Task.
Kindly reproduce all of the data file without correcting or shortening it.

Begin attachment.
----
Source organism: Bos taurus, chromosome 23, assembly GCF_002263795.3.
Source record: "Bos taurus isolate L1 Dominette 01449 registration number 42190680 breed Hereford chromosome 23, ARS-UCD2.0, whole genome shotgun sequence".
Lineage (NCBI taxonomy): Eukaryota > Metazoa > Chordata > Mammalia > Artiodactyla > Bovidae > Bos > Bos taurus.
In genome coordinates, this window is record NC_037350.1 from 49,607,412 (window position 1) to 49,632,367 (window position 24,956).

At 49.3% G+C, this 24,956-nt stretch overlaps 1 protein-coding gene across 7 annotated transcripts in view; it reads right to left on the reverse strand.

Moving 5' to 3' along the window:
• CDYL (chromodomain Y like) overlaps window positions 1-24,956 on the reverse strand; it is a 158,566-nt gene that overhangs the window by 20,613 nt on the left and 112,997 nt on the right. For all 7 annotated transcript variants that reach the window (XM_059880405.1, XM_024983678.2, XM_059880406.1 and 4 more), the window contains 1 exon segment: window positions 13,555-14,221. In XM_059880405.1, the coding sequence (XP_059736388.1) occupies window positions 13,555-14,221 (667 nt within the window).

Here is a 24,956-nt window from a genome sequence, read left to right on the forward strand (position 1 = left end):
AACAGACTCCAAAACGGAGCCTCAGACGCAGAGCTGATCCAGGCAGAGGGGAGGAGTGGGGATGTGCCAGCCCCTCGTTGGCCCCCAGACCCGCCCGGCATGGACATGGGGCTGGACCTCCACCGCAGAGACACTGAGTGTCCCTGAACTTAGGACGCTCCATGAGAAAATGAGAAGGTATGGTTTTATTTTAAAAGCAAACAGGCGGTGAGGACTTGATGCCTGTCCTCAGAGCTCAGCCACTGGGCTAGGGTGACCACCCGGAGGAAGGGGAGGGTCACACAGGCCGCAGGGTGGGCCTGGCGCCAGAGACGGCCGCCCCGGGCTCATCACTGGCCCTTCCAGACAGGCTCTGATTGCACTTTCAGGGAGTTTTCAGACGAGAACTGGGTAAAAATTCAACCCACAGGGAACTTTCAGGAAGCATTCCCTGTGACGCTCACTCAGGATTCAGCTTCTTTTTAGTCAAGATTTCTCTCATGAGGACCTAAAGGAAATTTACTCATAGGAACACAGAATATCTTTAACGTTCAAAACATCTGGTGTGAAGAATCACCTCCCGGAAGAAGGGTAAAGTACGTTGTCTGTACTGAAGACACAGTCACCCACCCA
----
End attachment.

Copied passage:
Source organism: Bos taurus, chromosome 23, assembly GCF_002263795.3.
Source record: "Bos taurus isolate L1 Dominette 01449 registration number 42190680 breed Hereford chromosome 23, ARS-UCD2.0, whole genome shotgun sequence".
Lineage (NCBI taxonomy): Eukaryota > Metazoa > Chordata > Mammalia > Artiodactyla > Bovidae > Bos > Bos taurus.
In genome coordinates, this window is record NC_037350.1 from 49,607,412 (window position 1) to 49,632,367 (window position 24,956).

At 49.3% G+C, this 24,956-nt stretch overlaps 1 protein-coding gene across 7 annotated transcripts in view; it reads right to left on the reverse strand.

Moving 5' to 3' along the window:
• CDYL (chromodomain Y like) overlaps window positions 1-24,956 on the reverse strand; it is a 158,566-nt gene that overhangs the window by 20,613 nt on the left and 112,997 nt on the right. For all 7 annotated transcript variants that reach the window (XM_059880405.1, XM_024983678.2, XM_059880406.1 and 4 more), the window contains 1 exon segment: window positions 13,555-14,221. In XM_059880405.1, the coding sequence (XP_059736388.1) occupies window positions 13,555-14,221 (667 nt within the window).

Here is a 24,956-nt window from a genome sequence, read left to right on the forward strand (position 1 = left end):
AACAGACTCCAAAACGGAGCCTCAGACGCAGAGCTGATCCAGGCAGAGGGGAGGAGTGGGGATGTGCCAGCCCCTCGTTGGCCCCCAGACCCGCCCGGCATGGACATGGGGCTGGACCTCCACCGCAGAGACACTGAGTGTCCCTGAACTTAGGACGCTCCATGAGAAAATGAGAAGGTATGGTTTTATTTTAAAAGCAAACAGGCGGTGAGGACTTGATGCCTGTCCTCAGAGCTCAGCCACTGGGCTAGGGTGACCACCCGGAGGAAGGGGAGGGTCACACAGGCCGCAGGGTGGGCCTGGCGCCAGAGACGGCCGCCCCGGGCTCATCACTGGCCCTTCCAGACAGGCTCTGATTGCACTTTCAGGGAGTTTTCAGACGAGAACTGGGTAAAAATTCAACCCACAGGGAACTTTCAGGAAGCATTCCCTGTGACGCTCACTCAGGATTCAGCTTCTTTTTAGTCAAGATTTCTCTCATGAGGACCTAAAGGAAATTTACTCATAGGAACACAGAATATCTTTAACGTTCAAAACATCTGGTGTGAAGAATCACCTCCCGGAAGAAGGGTAAAGTACGTTGTCTGTACTGAAGACACAGTCACCCACCCA